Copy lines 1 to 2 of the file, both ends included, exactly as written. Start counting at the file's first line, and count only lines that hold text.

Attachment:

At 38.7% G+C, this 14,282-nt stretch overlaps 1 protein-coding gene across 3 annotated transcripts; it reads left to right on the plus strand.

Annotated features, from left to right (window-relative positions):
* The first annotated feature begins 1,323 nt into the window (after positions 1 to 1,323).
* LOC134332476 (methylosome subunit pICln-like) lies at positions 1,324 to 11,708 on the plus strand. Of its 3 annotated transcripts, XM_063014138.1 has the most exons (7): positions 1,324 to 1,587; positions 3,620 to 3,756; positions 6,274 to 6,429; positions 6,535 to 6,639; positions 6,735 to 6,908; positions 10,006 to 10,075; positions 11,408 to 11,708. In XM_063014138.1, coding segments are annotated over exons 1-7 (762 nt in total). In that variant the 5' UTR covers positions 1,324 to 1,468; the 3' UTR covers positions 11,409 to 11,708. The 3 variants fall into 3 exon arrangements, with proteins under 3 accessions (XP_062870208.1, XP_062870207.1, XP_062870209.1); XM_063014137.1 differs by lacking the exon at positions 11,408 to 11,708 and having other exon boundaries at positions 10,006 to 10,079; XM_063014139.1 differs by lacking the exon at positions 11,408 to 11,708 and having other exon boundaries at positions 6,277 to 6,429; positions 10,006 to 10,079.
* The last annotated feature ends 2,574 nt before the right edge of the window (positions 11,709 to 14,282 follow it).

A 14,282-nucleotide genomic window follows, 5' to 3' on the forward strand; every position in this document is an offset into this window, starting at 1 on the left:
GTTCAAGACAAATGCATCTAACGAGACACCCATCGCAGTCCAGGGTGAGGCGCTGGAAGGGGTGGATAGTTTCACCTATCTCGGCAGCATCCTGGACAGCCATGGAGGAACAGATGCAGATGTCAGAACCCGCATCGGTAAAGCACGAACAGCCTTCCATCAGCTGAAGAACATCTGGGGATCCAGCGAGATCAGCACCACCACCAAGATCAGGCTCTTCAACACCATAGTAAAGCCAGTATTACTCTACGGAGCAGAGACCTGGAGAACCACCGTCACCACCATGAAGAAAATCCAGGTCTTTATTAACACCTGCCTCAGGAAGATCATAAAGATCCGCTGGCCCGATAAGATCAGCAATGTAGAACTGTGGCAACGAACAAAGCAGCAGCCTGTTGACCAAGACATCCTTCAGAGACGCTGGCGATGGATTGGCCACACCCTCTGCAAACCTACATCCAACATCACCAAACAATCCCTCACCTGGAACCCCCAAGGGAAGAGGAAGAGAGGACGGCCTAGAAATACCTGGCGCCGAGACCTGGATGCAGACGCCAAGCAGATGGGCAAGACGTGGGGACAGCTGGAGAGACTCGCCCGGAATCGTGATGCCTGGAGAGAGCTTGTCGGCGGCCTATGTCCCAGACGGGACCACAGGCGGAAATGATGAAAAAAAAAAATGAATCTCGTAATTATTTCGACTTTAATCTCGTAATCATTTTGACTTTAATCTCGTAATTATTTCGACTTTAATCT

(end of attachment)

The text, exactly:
At 38.7% G+C, this 14,282-nt stretch overlaps 1 protein-coding gene across 3 annotated transcripts; it reads left to right on the plus strand.

Annotated features, from left to right (window-relative positions):